I have always been intrigued by certain themes that run through your art, burning buildings and small cityscapes in ruin, TV’s and coffins with faces. What does each mean to you and do you consider small recurring details as important to your style?
I’ll leave their individual meanings to your interpretation but when I was working in my “logopop” series in 2009 I was trying to develop my own visual language, I like to use symbols to give my work an ambiguous narrative. I think it’s nice to tie all the pieces together via a common set of homemade symbols. People familiar with my work will be able to piece together parts of the puzzle as it evolves over time.
In London you collaborated with D*Face, Conor Harrington, Word to Mother and Paul Insect among others, and in San Francisco you are again working closely with Eine. Do you feel working with others drives your work, increases your enthusiasm and influences your creativity? Or is it simply because of your friendship and appreciation of their art?
I’m pretty easy going when it comes to collaborating. In 2000, I formed the AAGH crew with fellow artist Dr. Dog. The crew stood for “Ave A Go Heroes” and the emphasis was on collaboration. I try to keep those values buoyant today. All of the artists I have worked with are personal friends so it’s always good fun.
And again with your Wonder Boxes, in San Francisco, you are seeking audience participation. It’s nice to see an artist communicating with the people who admire said artist’s work. Have you always sought public opinion in both your street and gallery work? Is it important to you?
It’s been a bit of a running theme with my solo shows, it keeps things interesting for me. I like to reach further than just the internet and involve people from a wide demographic.
How do you find the graffiti and street art scene out in San Francisco compared to England and, in particular, London?
I found the streets to be pretty clean to begin with, good spots seem to be buffed quickly. I saw a few well-known names that put the city on the map through the years, mq, giant, twist etc. There’s a strong creative community over there, I think I saw a lot of local graffiti inside my “artists’ refuge” install on the opening night when my girlfriend handed out pens to everyone and my childhood bedroom got recreated San Fran style! At this point I was able to put some faces to tags etc. Someone lit a joint in there and the fire brigade turned up, good times!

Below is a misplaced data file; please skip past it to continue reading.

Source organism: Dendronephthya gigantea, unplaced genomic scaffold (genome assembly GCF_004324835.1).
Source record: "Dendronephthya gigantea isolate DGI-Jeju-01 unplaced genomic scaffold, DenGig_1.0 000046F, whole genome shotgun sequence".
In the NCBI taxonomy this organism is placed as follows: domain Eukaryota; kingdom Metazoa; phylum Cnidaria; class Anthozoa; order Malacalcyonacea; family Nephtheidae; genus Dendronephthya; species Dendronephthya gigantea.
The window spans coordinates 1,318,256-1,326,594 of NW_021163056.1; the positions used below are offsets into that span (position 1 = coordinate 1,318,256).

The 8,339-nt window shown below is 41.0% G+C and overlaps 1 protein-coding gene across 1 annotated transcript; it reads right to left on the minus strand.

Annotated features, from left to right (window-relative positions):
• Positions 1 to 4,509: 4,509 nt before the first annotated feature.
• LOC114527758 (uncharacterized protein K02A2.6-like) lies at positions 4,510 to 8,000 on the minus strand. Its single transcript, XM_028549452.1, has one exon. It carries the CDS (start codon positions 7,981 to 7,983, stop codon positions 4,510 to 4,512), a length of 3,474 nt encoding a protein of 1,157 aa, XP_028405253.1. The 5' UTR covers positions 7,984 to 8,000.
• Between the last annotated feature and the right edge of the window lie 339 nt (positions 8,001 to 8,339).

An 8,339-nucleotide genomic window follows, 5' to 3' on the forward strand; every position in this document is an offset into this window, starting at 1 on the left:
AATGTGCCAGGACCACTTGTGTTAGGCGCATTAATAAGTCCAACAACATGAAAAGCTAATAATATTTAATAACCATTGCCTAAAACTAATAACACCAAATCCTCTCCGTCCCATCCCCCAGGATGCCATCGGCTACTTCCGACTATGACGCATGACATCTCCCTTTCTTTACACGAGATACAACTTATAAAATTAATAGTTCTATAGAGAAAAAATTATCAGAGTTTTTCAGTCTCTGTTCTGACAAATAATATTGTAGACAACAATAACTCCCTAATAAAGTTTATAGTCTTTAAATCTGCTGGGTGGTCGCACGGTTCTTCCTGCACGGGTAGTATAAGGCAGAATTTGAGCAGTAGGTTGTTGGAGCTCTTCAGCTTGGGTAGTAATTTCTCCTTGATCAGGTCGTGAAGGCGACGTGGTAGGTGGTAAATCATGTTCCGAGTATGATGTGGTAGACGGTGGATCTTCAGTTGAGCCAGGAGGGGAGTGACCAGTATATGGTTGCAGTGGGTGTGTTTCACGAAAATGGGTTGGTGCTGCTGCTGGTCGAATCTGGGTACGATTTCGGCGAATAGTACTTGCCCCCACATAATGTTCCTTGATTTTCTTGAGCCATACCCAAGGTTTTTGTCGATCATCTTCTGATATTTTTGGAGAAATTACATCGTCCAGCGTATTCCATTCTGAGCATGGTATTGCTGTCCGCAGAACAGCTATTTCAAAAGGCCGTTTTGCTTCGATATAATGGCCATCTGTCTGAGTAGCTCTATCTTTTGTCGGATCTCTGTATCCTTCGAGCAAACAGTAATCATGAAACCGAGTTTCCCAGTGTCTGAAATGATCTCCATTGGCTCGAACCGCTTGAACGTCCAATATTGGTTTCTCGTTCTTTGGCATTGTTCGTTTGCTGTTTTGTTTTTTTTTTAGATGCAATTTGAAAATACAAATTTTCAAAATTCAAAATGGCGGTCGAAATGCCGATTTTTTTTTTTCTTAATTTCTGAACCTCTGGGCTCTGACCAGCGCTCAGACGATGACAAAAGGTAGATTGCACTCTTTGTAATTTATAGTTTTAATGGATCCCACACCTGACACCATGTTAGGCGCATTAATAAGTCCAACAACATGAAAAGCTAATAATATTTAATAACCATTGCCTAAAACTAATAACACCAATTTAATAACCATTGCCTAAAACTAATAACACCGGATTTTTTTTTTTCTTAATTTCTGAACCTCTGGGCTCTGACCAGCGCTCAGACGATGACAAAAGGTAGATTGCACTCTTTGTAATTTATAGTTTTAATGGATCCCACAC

You have almost become synonymous with painting caravans. Why choose caravans in particular?
Painting should be about making your own world. In mine I got obsessed with caravans after finding a warehouse that used to be a travellers’ site. It had been blocked off by the council and three caravans were there. I painted the first two and loved the format so the week later I went back to paint the third. I had a look inside and bizarrely there were graffiti magazines and sketches everywhere inside. Also a bong with a well-known graffiti magazine sticker on it, admittedly it felt a bit invasive, but strangely enough I had stumbled across the abandoned caravan of a fellow writer. I think at that point I really went to town to find as many as possible. Every week I hunted them down. I looked on Google Earth and kept my eye on traveller sites. I put myself in some precarious positions in the process and have a large collection of “top to bottom” caravans to add to my graf repertoire as my reward. These are the British touring equivalent of the NYC subway for me, and I add foreign counterparts whenever I get the chance.